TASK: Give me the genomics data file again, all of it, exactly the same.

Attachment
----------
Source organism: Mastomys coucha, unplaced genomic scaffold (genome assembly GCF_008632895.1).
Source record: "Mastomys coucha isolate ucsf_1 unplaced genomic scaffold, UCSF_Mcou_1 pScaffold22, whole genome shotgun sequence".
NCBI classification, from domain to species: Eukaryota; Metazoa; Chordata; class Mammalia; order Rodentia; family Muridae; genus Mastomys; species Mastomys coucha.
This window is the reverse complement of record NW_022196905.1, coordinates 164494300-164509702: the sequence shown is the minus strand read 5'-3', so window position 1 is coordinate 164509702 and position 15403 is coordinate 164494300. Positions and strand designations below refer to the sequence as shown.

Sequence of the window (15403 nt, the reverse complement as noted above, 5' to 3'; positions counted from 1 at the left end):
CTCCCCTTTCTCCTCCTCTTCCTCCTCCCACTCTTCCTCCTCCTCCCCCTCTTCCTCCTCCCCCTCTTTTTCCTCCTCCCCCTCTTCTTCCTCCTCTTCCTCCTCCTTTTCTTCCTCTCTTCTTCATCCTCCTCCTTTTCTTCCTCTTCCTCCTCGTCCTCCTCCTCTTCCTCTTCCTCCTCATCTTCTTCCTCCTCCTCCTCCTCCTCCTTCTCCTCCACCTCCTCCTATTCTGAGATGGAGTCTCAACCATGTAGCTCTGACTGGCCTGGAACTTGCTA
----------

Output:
Source organism: Mastomys coucha, unplaced genomic scaffold (genome assembly GCF_008632895.1).
Source record: "Mastomys coucha isolate ucsf_1 unplaced genomic scaffold, UCSF_Mcou_1 pScaffold22, whole genome shotgun sequence".
NCBI classification, from domain to species: Eukaryota; Metazoa; Chordata; class Mammalia; order Rodentia; family Muridae; genus Mastomys; species Mastomys coucha.
This window is the reverse complement of record NW_022196905.1, coordinates 164494300-164509702: the sequence shown is the minus strand read 5'-3', so window position 1 is coordinate 164509702 and position 15403 is coordinate 164494300. Positions and strand designations below refer to the sequence as shown.

Sequence of the window (15403 nt, the reverse complement as noted above, 5' to 3'; positions counted from 1 at the left end):
CTCCCCTTTCTCCTCCTCTTCCTCCTCCCACTCTTCCTCCTCCTCCCCCTCTTCCTCCTCCCCCTCTTTTTCCTCCTCCCCCTCTTCTTCCTCCTCTTCCTCCTCCTTTTCTTCCTCTCTTCTTCATCCTCCTCCTTTTCTTCCTCTTCCTCCTCGTCCTCCTCCTCTTCCTCTTCCTCCTCATCTTCTTCCTCCTCCTCCTCCTCCTCCTTCTCCTCCACCTCCTCCTATTCTGAGATGGAGTCTCAACCATGTAGCTCTGACTGGCCTGGAACTTGCTA